“Very good, Your Excellency. Very good, indeed. You can see, then, why I became so very excited and enthusiastic about using this device to observe the heavens—for I was making discoveries that nobody else in the world had seen and for which few men had the appreciation. It became clear to me, having read the work of Copernicus, that these discoveries supported his interpretation of the heavens: that the Sun, and not the Earth, stands at the center of the universe. And that the Earth and the movable stars—the planets such as Jupiter, Saturn, Mars and Venus—all revolve around the Sun, too, and that the Earth itself turns on its axis, fixed at the North and South, rotating toward the East, and that the moon revolves around the Earth.
“And furthermore, I observed that Venus, in a similar fashion to the Moon, exhibits phases, waxing and waning, showing that it indeed revolves around the Sun, and that the moons of Jupiter revolve around it, as our moon revolves around the Earth. I observed that Saturn is not one body, but three which move together, and that the outer two fade and return over time. I observed stars in the Milky Way galaxy that cannot be seen by eyes alone and craters and mountains on the Moon. And all this, taken also with the evidence from the tides—which are caused, I believe, by the movement of the water as the Earth revolves—convince me that Copernicus was right. I have spoken to many people, learned men and Churchmen and those among the nobility, and many have been convinced by this evidence. Many, but not all.”
“Yes,” the archbishop concurred, “and some of those who do not agree with you see themselves as ardent Defenders of the Faith whose mission is to resist heresy wherever they find it. You have made more than a few enemies, Galileo. Some very powerful.”
“Indeed, though I did not fully appreciate the extent of my peril. And it seems now, in retrospect, that was not so much due to my scientific observations as to how I attempted to reconcile the apparent conflict between the Holy Scriptures and those observations. I wish now that I had never written that letter to Grand Duchess Christina.”
“Then why did you, my friend?”
“Benedetto Castelli, a Benedictine, if you recall, was one of my students and I discussed my discovery with him. Very bright and more than a little ambitious.”
“Ambitious, you say?” the archbishop chuckled. “Go on.”
“Yes, well, it is said one notices his own faults most in others. In any case, Benedetto had occasion to break fast with Grand Duke Cosimo de Medici, Ferdinando’s son and his wife, the Grand Duchess Christina, and Cosimo Boscaglia, who is teaching at the University of Pisa, like Benedetto, and who does not like me even a little bit.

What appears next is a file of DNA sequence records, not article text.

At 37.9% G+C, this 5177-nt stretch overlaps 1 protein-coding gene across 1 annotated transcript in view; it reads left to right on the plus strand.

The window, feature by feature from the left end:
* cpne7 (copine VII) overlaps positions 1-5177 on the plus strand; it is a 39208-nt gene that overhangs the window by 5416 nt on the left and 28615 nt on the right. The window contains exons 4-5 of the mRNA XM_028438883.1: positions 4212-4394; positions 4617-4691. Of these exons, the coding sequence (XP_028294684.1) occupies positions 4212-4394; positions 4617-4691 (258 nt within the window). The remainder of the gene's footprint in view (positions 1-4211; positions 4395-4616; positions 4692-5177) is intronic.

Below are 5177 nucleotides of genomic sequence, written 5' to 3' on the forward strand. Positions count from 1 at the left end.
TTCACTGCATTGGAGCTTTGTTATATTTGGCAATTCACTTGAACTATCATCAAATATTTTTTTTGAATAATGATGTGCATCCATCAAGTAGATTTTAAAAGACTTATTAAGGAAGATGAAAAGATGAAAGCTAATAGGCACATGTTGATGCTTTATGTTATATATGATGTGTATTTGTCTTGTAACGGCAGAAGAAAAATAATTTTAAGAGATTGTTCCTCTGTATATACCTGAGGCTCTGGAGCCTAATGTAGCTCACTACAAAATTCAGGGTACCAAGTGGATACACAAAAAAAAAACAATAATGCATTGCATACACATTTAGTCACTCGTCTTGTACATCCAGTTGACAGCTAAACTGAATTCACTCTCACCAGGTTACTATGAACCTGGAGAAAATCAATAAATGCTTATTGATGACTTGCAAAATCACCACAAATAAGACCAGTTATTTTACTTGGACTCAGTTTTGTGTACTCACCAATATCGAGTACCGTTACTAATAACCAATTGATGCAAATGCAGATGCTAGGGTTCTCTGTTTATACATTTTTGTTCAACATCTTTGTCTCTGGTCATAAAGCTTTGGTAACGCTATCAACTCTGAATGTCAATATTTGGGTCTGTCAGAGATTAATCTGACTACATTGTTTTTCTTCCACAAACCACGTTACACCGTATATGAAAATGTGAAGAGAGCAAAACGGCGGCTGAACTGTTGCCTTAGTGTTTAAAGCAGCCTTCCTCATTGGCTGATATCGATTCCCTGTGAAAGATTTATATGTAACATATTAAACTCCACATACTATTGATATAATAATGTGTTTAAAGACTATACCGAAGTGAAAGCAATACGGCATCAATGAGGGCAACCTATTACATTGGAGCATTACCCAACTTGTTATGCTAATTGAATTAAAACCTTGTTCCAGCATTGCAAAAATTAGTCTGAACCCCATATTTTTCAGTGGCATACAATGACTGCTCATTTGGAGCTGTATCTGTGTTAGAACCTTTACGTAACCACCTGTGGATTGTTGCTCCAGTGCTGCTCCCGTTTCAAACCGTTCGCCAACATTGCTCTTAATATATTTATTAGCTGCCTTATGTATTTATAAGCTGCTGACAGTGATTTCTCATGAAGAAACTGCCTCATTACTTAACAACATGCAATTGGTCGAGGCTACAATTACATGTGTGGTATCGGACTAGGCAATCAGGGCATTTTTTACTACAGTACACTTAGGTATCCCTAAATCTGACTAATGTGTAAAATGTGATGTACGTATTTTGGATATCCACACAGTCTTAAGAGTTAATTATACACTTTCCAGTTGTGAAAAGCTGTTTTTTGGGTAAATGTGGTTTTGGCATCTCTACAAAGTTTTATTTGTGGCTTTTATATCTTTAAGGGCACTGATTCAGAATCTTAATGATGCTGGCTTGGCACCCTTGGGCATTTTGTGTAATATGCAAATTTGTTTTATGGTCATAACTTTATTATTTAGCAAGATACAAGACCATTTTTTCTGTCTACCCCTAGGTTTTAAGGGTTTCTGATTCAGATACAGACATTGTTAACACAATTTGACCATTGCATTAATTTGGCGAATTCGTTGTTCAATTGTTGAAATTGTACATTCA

“Boscaglia apparently took great exception to Benedetto’s representation of my work and propounded a great many Scriptural oppositions to it. Benedetto did his best to refute them, but after the meal, Benedetto was called into audience with the Grand Duchess to make further answer on the theological points. When Benedetto informed me of this occurrence, I subsequently decided that it might be best if I addressed the Grand Duchess’s concerns myself. I did not anticipate the extent to which copies of that letter would circulate. Certainly not all the way to Rome! I sent that letter to her in 1615, and by early the next year it had become clear to me that I was going to have to go to Rome and defend my opinions and reputation before I was summoned by the Inquisition.”
“So you went to Rome voluntarily?” the archbishop inquired. “You were not summoned?”
“Yes, I went voluntarily. I did not know that I had already been referred to the Inquisition. But I did not meet with them formally, and there was no trial or even questioning.”
“Hmm, I heard many rumors to the contrary. So, what did happen?”
“Well, earlier in 1616, Monsignor Ingoli instigated a discussion about the matter, and I defended my observations and their interpretation, including my opinions about reconciling Scripture with the clear implications of scientific observations. Once I got to Rome, I attempted to obtain an audience with His Holiness, hoping for a decision from the highest authority. But before I could do so, Cardinal Bellarmine requested my presence and informed me that the works of Copernicus and several others of the same bent were to be placed on the Index and that I could not hold the opinion of Copernicus nor teach or defend it. I understand now that after the Inquisition made their findings and presented them to the pope, he directed Bellarmine to give me that warning.
“A short while later, I had the opportunity to speak with His Holiness, who reinforced the Church’s position, so I began preparations to return home. But already, rumors circulated that I had been summoned to appear before the Inquisition, had been tried, found guilty, and punished!